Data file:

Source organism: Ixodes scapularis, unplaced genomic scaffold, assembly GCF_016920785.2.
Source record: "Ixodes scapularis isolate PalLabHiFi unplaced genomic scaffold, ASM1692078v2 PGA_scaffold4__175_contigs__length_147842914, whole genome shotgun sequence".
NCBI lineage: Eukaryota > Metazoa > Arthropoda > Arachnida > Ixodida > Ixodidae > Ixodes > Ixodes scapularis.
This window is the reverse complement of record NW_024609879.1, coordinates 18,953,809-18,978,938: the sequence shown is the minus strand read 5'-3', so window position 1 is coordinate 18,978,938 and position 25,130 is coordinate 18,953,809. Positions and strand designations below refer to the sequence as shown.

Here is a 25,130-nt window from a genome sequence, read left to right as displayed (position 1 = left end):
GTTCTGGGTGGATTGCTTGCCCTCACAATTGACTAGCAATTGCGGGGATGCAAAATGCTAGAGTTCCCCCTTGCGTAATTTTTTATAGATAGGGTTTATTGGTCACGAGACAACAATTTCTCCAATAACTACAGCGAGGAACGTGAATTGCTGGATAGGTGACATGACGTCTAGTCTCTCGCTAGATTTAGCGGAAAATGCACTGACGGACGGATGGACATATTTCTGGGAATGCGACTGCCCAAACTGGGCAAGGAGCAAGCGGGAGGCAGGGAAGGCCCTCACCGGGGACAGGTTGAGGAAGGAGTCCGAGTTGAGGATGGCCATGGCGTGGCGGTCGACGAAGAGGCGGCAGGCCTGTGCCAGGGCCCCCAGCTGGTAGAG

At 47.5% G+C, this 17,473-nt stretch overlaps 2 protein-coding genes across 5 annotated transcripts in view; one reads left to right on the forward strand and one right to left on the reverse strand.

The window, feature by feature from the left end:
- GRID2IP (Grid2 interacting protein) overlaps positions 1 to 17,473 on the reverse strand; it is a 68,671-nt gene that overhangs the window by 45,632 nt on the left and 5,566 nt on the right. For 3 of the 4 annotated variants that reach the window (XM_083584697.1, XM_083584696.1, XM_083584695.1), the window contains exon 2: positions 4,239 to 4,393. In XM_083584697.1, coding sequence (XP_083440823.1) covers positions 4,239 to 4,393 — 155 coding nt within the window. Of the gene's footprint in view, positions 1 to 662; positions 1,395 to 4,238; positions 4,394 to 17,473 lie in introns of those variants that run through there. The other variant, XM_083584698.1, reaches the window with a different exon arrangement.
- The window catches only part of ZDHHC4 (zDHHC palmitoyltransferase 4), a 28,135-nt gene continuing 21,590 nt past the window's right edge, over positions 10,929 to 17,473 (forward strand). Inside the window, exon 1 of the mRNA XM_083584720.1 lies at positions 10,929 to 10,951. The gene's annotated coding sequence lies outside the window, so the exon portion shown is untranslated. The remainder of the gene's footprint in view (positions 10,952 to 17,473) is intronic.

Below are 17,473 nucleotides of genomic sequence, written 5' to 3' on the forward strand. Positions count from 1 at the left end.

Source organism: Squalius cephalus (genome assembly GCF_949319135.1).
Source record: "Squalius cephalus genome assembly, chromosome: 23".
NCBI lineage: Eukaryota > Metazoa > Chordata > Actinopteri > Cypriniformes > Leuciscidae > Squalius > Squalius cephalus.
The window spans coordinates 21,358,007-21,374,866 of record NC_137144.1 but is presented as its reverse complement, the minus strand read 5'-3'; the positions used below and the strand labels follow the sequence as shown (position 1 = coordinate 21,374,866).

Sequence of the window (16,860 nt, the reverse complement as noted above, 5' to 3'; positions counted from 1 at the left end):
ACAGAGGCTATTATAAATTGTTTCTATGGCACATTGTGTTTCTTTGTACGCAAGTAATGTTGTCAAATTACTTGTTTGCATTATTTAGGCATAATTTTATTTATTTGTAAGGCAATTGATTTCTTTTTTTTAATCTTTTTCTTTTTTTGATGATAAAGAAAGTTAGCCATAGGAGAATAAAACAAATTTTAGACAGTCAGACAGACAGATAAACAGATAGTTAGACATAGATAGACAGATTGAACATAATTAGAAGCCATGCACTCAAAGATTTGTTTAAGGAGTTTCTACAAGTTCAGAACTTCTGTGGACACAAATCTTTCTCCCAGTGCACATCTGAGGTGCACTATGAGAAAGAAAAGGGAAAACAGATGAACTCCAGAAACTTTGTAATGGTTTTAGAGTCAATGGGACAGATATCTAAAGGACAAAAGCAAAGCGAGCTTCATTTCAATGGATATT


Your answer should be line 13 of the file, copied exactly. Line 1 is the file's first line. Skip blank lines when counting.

Source record: "Squalius cephalus genome assembly, chromosome: 23".